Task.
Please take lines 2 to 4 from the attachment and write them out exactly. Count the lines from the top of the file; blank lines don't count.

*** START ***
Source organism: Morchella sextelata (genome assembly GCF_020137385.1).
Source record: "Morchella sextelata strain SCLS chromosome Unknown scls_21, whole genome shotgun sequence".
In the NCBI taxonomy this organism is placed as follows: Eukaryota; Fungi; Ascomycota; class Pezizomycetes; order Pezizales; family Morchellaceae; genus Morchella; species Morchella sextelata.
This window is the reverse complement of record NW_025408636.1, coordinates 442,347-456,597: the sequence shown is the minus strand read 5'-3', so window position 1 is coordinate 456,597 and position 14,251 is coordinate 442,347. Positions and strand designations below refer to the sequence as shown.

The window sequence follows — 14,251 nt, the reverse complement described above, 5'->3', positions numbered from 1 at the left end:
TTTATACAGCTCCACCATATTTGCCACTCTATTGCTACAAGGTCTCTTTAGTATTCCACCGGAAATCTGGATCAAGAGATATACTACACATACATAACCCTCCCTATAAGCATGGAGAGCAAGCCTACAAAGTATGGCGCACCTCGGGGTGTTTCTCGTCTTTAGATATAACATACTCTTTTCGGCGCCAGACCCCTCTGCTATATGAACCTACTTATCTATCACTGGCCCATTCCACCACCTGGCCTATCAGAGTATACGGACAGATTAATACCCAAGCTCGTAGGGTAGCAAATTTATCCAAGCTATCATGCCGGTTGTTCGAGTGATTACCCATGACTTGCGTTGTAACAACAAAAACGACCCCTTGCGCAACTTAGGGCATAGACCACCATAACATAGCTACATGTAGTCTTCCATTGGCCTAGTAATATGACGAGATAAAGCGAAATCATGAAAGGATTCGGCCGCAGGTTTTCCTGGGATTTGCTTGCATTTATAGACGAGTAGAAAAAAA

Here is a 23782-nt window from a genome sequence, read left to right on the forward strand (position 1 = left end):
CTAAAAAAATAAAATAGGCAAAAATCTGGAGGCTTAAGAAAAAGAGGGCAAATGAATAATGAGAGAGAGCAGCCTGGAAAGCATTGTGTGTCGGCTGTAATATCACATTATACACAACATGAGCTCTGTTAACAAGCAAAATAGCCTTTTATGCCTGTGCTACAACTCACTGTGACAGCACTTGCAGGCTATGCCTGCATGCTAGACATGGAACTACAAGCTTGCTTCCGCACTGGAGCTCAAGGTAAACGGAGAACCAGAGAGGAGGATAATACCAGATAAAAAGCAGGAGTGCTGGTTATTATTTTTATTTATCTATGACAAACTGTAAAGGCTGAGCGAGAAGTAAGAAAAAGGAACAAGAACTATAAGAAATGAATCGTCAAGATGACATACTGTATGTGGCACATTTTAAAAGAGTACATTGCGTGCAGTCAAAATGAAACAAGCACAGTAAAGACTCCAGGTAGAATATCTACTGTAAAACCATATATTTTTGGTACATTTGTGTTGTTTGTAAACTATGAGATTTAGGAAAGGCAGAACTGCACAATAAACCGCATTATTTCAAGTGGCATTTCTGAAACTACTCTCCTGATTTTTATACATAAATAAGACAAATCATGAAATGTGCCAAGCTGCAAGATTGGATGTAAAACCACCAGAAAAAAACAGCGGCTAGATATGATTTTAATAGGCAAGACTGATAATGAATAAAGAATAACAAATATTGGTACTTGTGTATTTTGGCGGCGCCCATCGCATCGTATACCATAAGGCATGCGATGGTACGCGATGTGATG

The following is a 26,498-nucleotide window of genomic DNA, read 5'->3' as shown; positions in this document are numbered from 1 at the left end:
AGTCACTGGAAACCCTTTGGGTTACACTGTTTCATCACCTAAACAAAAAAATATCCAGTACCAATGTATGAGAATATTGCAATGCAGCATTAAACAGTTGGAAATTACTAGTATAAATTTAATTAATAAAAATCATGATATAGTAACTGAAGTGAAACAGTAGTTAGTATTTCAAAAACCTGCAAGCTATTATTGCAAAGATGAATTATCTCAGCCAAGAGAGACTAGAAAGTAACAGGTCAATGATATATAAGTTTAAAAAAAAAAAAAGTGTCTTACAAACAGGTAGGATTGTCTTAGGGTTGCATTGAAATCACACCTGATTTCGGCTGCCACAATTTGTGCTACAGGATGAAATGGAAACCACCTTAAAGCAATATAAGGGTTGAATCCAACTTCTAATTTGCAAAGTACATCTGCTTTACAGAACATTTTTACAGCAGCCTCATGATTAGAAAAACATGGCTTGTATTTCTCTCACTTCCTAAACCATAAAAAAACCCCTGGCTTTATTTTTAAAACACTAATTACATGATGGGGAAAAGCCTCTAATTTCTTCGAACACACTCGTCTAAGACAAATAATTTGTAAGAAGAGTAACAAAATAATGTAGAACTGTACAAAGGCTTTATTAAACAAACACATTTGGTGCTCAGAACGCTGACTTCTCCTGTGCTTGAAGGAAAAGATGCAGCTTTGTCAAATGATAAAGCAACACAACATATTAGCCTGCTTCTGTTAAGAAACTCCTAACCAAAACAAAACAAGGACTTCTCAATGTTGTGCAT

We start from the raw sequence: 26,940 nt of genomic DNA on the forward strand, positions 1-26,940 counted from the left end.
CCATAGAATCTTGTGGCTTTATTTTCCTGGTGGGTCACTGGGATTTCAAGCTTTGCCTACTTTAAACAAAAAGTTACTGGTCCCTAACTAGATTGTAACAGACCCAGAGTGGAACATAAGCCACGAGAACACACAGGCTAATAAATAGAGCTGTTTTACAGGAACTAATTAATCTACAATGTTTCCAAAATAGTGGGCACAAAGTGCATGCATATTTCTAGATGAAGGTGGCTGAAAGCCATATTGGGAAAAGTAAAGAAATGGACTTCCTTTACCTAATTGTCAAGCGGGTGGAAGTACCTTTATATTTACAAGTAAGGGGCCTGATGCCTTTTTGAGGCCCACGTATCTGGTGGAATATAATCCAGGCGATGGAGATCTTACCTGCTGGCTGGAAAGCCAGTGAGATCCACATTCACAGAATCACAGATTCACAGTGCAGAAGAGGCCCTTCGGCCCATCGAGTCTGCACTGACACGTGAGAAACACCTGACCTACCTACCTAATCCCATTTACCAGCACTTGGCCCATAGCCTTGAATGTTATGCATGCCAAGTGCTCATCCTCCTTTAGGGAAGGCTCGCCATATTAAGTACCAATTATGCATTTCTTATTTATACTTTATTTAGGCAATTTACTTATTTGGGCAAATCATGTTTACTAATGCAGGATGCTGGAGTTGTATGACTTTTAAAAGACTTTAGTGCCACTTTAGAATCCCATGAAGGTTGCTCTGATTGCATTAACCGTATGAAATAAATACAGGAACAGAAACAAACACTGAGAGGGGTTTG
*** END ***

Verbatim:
Source record: "Morchella sextelata strain SCLS chromosome Unknown scls_21, whole genome shotgun sequence".
In the NCBI taxonomy this organism is placed as follows: Eukaryota; Fungi; Ascomycota; class Pezizomycetes; order Pezizales; family Morchellaceae; genus Morchella; species Morchella sextelata.
This window is the reverse complement of record NW_025408636.1, coordinates 442,347-456,597: the sequence shown is the minus strand read 5'-3', so window position 1 is coordinate 456,597 and position 14,251 is coordinate 442,347. Positions and strand designations below refer to the sequence as shown.